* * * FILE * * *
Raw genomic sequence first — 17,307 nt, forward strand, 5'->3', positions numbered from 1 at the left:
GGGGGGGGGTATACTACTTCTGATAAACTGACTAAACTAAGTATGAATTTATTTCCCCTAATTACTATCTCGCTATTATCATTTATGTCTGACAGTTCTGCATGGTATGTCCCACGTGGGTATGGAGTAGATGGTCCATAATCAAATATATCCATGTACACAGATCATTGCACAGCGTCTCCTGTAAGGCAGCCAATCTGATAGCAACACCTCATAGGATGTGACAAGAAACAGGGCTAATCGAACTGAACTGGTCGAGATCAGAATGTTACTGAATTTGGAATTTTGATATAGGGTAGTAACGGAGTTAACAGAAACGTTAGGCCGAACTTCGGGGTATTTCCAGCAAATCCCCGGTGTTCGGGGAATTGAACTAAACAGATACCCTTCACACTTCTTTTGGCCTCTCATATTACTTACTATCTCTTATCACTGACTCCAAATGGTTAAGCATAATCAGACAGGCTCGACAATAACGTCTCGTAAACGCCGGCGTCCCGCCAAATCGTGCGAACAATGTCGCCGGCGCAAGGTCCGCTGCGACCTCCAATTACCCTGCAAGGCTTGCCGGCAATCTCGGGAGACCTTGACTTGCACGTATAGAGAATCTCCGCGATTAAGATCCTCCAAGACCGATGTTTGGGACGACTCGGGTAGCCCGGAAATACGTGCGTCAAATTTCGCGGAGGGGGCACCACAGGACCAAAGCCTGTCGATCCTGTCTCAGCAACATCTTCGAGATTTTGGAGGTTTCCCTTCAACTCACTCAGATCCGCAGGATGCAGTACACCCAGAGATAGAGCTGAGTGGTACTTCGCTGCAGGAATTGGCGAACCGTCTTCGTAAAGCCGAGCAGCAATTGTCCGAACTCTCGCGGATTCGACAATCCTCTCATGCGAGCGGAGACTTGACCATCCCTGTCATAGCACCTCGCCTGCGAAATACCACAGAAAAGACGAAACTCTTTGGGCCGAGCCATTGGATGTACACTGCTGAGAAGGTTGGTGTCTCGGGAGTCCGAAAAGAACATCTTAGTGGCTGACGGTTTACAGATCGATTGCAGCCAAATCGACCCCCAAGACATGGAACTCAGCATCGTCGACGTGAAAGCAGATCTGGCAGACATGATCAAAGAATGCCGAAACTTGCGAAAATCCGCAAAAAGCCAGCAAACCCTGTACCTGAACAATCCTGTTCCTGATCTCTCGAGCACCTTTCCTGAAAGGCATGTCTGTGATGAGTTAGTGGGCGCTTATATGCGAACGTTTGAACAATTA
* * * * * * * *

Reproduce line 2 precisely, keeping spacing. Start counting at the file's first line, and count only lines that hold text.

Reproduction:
GGGGGGGGGTATACTACTTCTGATAAACTGACTAAACTAAGTATGAATTTATTTCCCCTAATTACTATCTCGCTATTATCATTTATGTCTGACAGTTCTGCATGGTATGTCCCACGTGGGTATGGAGTAGATGGTCCATAATCAAATATATCCATGTACACAGATCATTGCACAGCGTCTCCTGTAAGGCAGCCAATCTGATAGCAACACCTCATAGGATGTGACAAGAAACAGGGCTAATCGAACTGAACTGGTCGAGATCAGAATGTTACTGAATTTGGAATTTTGATATAGGGTAGTAACGGAGTTAACAGAAACGTTAGGCCGAACTTCGGGGTATTTCCAGCAAATCCCCGGTGTTCGGGGAATTGAACTAAACAGATACCCTTCACACTTCTTTTGGCCTCTCATATTACTTACTATCTCTTATCACTGACTCCAAATGGTTAAGCATAATCAGACAGGCTCGACAATAACGTCTCGTAAACGCCGGCGTCCCGCCAAATCGTGCGAACAATGTCGCCGGCGCAAGGTCCGCTGCGACCTCCAATTACCCTGCAAGGCTTGCCGGCAATCTCGGGAGACCTTGACTTGCACGTATAGAGAATCTCCGCGATTAAGATCCTCCAAGACCGATGTTTGGGACGACTCGGGTAGCCCGGAAATACGTGCGTCAAATTTCGCGGAGGGGGCACCACAGGACCAAAGCCTGTCGATCCTGTCTCAGCAACATCTTCGAGATTTTGGAGGTTTCCCTTCAACTCACTCAGATCCGCAGGATGCAGTACACCCAGAGATAGAGCTGAGTGGTACTTCGCTGCAGGAATTGGCGAACCGTCTTCGTAAAGCCGAGCAGCAATTGTCCGAACTCTCGCGGATTCGACAATCCTCTCATGCGAGCGGAGACTTGACCATCCCTGTCATAGCACCTCGCCTGCGAAATACCACAGAAAAGACGAAACTCTTTGGGCCGAGCCATTGGATGTACACTGCTGAGAAGGTTGGTGTCTCGGGAGTCCGAAAAGAACATCTTAGTGGCTGACGGTTTACAGATCGATTGCAGCCAAATCGACCCCCAAGACATGGAACTCAGCATCGTCGACGTGAAAGCAGATCTGGCAGACATGATCAAAGAATGCCGAAACTTGCGAAAATCCGCAAAAAGCCAGCAAACCCTGTACCTGAACAATCCTGTTCCTGATCTCTCGAGCACCTTTCCTGAAAGGCATGTCTGTGATGAGTTAGTGGGCGCTTATATGCGAACGTTTGAACAATTA